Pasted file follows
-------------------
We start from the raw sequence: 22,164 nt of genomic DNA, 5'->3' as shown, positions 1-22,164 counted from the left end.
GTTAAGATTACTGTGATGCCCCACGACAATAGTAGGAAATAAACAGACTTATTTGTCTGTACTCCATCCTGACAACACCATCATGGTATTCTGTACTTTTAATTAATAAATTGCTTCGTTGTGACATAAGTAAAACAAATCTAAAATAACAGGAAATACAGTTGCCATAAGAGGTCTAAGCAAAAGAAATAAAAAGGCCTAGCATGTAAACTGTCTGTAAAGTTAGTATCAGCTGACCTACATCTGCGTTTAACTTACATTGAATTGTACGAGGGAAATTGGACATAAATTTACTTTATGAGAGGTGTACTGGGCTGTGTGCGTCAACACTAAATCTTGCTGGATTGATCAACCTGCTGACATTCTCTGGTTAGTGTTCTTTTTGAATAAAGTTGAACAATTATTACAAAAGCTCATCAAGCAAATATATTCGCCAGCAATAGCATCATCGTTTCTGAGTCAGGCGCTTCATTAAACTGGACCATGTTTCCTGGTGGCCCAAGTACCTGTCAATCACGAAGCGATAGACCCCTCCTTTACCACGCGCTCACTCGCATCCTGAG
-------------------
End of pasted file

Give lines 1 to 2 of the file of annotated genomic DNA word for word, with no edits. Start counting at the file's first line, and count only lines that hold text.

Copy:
We start from the raw sequence: 22,164 nt of genomic DNA, 5'->3' as shown, positions 1-22,164 counted from the left end.
GTTAAGATTACTGTGATGCCCCACGACAATAGTAGGAAATAAACAGACTTATTTGTCTGTACTCCATCCTGACAACACCATCATGGTATTCTGTACTTTTAATTAATAAATTGCTTCGTTGTGACATAAGTAAAACAAATCTAAAATAACAGGAAATACAGTTGCCATAAGAGGTCTAAGCAAAAGAAATAAAAAGGCCTAGCATGTAAACTGTCTGTAAAGTTAGTATCAGCTGACCTACATCTGCGTTTAACTTACATTGAATTGTACGAGGGAAATTGGACATAAATTTACTTTATGAGAGGTGTACTGGGCTGTGTGCGTCAACACTAAATCTTGCTGGATTGATCAACCTGCTGACATTCTCTGGTTAGTGTTCTTTTTGAATAAAGTTGAACAATTATTACAAAAGCTCATCAAGCAAATATATTCGCCAGCAATAGCATCATCGTTTCTGAGTCAGGCGCTTCATTAAACTGGACCATGTTTCCTGGTGGCCCAAGTACCTGTCAATCACGAAGCGATAGACCCCTCCTTTACCACGCGCTCACTCGCATCCTGAG